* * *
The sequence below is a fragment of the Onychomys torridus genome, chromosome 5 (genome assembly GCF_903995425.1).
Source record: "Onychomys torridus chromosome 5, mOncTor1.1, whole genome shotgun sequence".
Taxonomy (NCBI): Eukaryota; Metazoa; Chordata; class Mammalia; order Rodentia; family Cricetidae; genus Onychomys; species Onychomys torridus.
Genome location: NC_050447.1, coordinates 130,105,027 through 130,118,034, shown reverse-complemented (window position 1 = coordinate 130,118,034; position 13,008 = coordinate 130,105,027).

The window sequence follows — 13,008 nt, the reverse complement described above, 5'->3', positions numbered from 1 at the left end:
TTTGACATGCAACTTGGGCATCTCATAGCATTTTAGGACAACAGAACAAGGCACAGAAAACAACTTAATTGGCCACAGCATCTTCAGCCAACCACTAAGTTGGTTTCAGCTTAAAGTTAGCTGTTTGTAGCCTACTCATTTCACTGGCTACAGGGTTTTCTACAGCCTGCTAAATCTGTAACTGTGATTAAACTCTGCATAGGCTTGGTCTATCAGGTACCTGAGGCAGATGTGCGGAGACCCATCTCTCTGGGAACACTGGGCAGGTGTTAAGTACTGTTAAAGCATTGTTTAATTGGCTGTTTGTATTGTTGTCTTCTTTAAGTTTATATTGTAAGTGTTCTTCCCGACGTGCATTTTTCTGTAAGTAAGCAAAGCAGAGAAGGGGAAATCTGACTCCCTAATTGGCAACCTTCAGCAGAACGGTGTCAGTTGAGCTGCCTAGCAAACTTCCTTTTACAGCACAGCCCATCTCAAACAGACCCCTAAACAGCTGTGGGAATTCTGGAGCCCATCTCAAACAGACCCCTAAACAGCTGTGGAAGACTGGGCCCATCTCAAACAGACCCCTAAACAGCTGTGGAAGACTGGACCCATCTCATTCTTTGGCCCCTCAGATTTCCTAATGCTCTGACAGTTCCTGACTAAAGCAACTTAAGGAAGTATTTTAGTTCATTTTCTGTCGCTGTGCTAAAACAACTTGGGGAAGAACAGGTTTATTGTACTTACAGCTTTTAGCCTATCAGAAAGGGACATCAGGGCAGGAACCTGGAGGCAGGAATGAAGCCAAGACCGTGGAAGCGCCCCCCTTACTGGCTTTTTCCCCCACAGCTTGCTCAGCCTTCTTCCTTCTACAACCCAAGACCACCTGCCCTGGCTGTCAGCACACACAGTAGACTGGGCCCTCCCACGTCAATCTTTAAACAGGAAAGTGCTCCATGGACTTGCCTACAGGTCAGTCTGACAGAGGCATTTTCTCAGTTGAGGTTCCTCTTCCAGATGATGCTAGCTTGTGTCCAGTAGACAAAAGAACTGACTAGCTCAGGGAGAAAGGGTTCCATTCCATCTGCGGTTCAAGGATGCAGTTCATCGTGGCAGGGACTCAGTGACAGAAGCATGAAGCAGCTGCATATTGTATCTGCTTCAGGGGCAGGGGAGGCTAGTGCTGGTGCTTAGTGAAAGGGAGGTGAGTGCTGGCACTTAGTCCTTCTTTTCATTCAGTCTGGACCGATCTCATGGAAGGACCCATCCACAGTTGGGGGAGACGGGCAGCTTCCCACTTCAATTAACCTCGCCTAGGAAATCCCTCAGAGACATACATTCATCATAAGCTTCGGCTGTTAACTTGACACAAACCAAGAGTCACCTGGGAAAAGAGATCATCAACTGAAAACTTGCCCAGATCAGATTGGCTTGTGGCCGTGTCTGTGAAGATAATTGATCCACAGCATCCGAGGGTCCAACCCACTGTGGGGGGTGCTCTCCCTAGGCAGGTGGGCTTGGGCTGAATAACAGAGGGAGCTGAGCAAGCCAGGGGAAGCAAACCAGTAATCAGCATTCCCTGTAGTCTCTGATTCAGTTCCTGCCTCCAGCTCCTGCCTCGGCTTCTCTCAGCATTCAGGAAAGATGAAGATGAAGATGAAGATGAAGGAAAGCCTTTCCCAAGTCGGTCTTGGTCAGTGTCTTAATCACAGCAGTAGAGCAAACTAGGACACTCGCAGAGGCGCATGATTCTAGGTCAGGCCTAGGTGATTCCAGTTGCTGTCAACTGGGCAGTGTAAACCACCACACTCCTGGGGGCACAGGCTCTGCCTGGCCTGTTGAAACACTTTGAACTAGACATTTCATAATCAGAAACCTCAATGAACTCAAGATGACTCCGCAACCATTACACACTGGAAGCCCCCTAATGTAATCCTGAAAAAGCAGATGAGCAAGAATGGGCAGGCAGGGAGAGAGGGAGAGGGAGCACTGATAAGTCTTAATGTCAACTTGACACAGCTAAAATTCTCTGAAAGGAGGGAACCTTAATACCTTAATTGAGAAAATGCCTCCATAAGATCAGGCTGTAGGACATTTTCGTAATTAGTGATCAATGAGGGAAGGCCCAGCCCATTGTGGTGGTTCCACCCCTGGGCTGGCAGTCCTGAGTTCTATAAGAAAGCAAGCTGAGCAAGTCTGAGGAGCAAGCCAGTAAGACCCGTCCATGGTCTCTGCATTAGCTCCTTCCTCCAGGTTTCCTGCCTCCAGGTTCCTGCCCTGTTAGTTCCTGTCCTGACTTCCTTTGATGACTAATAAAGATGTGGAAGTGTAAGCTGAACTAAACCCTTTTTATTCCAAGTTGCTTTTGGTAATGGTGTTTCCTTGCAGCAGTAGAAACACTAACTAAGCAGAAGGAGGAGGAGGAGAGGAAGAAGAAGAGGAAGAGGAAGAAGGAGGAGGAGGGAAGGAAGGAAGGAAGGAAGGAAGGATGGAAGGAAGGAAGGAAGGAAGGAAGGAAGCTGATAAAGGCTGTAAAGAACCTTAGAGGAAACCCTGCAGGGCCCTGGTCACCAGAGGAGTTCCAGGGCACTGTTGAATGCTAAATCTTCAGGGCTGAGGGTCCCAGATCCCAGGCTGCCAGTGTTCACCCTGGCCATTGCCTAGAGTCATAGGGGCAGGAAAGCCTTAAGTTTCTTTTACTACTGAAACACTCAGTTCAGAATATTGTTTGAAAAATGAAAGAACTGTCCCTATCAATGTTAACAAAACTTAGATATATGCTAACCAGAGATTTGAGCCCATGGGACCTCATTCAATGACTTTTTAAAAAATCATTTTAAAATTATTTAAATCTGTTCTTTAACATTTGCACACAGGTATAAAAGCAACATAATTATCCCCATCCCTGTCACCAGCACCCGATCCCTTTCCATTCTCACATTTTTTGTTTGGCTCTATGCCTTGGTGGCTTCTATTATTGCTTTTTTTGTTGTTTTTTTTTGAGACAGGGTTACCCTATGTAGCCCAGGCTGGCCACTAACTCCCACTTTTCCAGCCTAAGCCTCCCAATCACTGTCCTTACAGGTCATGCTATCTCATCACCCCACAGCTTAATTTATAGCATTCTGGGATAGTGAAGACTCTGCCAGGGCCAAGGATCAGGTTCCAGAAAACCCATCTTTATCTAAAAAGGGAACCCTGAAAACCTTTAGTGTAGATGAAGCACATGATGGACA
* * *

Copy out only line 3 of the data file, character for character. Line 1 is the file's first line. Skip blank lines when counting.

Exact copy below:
Taxonomy (NCBI): Eukaryota; Metazoa; Chordata; class Mammalia; order Rodentia; family Cricetidae; genus Onychomys; species Onychomys torridus.